I have come to the conclusion that how you view the incarnation impacts your sociological grid . It is the incarnation where we see God coming to “chill with us.” It is in the chill where the difference of perspectives starts to tease out the differences. Is his mere presence substantial enough?
John Murray writes,
“The Son of God did not become personal by incarnation. He became incarnate but there was no suspension of his divine self-identity.”
This is a well crafted thought but tends to lend itself to a disconnected Jesus-truly divine but not relational commitment. Yes, I understand Murray’s premise but I think the emphasis of dehumanizing Jesus for the sake of augmenting his divinity is problematic. Maybe my understanding of Murray is incorrect but his use of the term personal is a bit on the ambiguous side. The very essence of the incarnation celebrates the “personal” encounter with God. The need for a personal God is what makes Christianity such a fierce necessity for many in the black community. The thought that he came to see about me and stayed a while becomes the backdrop for the oppressed African that would be trapped in these yet to be united states. Without this “personal” encounter the presence of God- through incarnation- becomes no more than a hologram with perceived power. It is the personal encounter with a Jesus, who felt pain like me, that makes the incarnation such a thrust of love. Not only does he come but he comes and chills…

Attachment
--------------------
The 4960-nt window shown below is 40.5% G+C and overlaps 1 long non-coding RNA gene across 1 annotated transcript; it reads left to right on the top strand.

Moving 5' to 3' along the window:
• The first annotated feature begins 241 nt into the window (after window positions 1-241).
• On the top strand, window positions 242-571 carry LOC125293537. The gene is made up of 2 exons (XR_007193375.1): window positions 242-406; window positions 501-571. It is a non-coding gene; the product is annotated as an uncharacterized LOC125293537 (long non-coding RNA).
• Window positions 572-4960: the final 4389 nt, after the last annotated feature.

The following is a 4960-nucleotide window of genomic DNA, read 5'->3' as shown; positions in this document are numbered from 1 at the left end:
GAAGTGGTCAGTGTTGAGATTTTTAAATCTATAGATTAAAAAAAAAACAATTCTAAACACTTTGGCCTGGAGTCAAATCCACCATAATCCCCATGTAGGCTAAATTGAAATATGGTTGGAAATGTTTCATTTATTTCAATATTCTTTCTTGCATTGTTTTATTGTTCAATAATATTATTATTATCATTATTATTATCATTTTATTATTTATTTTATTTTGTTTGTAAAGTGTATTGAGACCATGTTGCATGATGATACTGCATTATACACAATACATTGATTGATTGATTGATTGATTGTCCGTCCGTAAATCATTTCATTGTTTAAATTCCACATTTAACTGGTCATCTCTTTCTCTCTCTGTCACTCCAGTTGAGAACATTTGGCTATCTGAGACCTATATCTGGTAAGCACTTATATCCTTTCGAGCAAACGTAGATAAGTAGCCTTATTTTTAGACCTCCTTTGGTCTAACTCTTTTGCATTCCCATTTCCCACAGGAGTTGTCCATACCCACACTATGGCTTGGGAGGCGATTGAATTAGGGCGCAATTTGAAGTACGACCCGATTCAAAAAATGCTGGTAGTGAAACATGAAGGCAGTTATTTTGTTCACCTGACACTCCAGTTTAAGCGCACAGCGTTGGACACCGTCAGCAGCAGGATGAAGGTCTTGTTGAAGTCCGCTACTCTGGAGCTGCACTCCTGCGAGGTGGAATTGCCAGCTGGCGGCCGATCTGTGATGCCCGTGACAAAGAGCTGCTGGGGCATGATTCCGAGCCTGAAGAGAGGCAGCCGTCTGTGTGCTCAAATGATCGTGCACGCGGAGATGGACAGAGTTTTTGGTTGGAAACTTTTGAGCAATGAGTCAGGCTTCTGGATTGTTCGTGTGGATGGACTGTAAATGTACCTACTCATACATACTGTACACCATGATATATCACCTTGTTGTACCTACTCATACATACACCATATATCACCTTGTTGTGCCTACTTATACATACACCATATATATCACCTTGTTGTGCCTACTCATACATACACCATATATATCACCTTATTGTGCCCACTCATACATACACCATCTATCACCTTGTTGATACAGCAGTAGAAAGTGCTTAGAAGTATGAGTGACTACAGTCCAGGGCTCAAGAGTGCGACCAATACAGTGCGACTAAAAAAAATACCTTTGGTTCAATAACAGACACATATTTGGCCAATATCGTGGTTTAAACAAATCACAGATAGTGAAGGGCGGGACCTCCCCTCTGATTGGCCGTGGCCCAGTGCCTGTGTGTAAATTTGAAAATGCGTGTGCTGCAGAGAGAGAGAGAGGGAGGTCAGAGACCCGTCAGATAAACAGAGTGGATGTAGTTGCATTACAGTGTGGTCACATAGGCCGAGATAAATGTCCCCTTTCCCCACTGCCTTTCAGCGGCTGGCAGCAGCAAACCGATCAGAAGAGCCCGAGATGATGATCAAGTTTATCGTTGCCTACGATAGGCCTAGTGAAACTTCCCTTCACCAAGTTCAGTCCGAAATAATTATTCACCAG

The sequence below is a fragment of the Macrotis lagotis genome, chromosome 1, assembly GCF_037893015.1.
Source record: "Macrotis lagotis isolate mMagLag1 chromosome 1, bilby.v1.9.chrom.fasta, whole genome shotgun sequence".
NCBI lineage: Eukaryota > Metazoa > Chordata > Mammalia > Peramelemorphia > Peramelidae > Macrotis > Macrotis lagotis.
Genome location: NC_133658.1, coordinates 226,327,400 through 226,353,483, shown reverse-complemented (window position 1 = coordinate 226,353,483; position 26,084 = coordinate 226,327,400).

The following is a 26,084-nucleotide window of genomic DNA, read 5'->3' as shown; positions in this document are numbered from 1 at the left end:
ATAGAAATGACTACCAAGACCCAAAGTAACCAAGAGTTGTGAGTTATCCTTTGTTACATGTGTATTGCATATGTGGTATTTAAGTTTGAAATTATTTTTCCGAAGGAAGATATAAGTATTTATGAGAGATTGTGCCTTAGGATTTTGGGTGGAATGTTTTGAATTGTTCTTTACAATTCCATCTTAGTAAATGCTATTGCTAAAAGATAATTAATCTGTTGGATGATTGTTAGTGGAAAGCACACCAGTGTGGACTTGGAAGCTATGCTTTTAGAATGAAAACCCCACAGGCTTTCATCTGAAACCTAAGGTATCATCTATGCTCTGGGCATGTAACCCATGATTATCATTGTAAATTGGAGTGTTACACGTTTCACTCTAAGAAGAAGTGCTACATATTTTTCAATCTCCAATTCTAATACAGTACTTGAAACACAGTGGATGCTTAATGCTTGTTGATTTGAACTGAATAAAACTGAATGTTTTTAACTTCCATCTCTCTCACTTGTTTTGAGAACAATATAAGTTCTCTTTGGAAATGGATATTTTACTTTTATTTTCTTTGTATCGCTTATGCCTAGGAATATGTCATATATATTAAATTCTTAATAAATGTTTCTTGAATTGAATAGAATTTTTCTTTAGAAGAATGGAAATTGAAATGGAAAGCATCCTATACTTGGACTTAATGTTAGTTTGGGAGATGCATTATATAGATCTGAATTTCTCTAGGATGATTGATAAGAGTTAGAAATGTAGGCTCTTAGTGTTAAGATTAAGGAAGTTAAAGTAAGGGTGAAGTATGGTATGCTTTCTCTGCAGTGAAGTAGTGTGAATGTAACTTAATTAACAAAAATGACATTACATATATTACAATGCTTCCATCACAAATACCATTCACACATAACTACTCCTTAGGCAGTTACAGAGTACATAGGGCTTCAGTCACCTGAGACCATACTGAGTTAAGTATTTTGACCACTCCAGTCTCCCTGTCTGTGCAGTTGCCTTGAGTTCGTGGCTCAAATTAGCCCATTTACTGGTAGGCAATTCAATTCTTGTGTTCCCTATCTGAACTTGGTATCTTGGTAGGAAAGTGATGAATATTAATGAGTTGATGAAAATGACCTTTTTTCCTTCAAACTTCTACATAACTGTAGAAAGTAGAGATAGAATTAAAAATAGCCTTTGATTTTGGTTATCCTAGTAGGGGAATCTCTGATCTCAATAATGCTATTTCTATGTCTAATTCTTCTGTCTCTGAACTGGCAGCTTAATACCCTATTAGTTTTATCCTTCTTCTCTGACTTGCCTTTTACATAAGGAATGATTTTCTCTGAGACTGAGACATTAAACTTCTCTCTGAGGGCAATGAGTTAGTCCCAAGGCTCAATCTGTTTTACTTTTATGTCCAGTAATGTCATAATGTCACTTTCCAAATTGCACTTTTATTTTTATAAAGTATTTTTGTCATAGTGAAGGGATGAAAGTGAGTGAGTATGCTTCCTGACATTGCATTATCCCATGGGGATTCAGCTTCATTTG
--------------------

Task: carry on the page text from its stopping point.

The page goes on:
(Just a start as I work through this in my mind and in conversation.)
Part 2 The Incarnation- Incarnation, Perichoresis and Racism
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